Back to Django Unchained, well, it is beautiful and distasteful and somewhat erratic, but I truly believe that a movie such as this needs no commitment to taste: it can be as ruthless as it was, as crazy and violent and filled with dark good humor as it was, because honestly: slavery needs not be treated with seriousness anymore. The subject is beyond that. What it deserves is what it got here: strong mockery against the vile groups that perpetrated that unspeakable cruelty against mankind and that still have their distorted and disgusting beliefs echoing in the society of our days, disguised into something else, or not, but either way disturbingly present.

I have a radically different opinion of Inglorious Basterds, a movie that also mocks of unspeakable cruelty, but in a distasteful distasteful way — I must say I actually wouldn’t be surprised if calling on Waltz to play a German abolitionist in 1850s America was Tarantino’s way of saying he too believes Germans can be nice people. I confess, however, to having had a lot of fun watching that movie; what changed my mind towards my present opinion was an episode when a young German friend of mine looked genuinely sad when I mentioned it; that is when I realized how much those past events still impact and cause a lot of suffering on many good, innocent people, and here, mockery does not apply.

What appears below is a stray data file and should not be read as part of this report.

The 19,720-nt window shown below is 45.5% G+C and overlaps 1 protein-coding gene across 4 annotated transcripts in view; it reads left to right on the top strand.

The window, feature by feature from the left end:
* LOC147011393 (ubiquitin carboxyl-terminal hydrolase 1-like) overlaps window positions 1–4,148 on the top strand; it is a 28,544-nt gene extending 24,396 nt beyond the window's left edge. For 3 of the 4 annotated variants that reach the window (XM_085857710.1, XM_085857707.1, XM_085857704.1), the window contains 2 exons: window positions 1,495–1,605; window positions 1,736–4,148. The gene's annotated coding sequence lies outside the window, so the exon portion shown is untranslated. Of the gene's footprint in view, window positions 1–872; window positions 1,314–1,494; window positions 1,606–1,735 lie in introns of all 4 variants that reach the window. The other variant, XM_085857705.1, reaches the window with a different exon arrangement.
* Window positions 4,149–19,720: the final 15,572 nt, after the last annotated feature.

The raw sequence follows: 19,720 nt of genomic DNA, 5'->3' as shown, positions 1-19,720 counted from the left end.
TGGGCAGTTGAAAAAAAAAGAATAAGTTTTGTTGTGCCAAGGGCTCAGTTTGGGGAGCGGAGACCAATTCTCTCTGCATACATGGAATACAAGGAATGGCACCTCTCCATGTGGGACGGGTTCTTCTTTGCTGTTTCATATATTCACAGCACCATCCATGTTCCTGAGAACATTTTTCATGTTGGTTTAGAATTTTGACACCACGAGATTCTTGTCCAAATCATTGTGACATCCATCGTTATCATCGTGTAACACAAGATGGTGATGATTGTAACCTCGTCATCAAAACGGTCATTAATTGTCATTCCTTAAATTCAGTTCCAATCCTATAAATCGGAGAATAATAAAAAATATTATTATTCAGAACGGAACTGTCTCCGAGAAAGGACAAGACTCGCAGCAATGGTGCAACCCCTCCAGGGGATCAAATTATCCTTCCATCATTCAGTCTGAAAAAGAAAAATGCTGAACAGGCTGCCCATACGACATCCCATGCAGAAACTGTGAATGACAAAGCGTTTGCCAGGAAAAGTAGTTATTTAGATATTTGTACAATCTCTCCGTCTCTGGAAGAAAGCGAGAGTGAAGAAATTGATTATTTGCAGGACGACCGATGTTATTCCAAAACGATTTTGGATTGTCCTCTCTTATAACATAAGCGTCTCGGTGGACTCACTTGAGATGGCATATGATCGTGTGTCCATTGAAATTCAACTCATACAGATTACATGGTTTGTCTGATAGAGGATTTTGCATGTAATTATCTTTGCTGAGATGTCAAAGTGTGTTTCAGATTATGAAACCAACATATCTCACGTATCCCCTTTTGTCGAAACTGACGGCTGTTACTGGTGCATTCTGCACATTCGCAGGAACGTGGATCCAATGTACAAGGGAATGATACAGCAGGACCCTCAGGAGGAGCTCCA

Having said that, I am not, as of this moment, rooting for Django, nor Lincoln. My favorite here is Argo fuck yourself (you need to watch the movie to understand why I, for no apparent reason, have just told you to fuck yourself) but I still haven’t watched Amour (very much admire the work of Michel Haneke), Les Misérables (love a good musical and Victor Hugo is definitely a plus here), Life of Pi (tiger and kid on a life saver boat? could be very good) or Silver Linings (enjoyed the trailer very much) so, basically, my opinion is worthless here. What is worthy, however, is Django Unchained of being watched by an immense crowd and nominated for a lot of awards, because if maybe it’s not good enough to win the prize, it is definitely ballsy enough to get a lot of credit. And well, if blood is not your thing, just close your eyes, and listen to the music.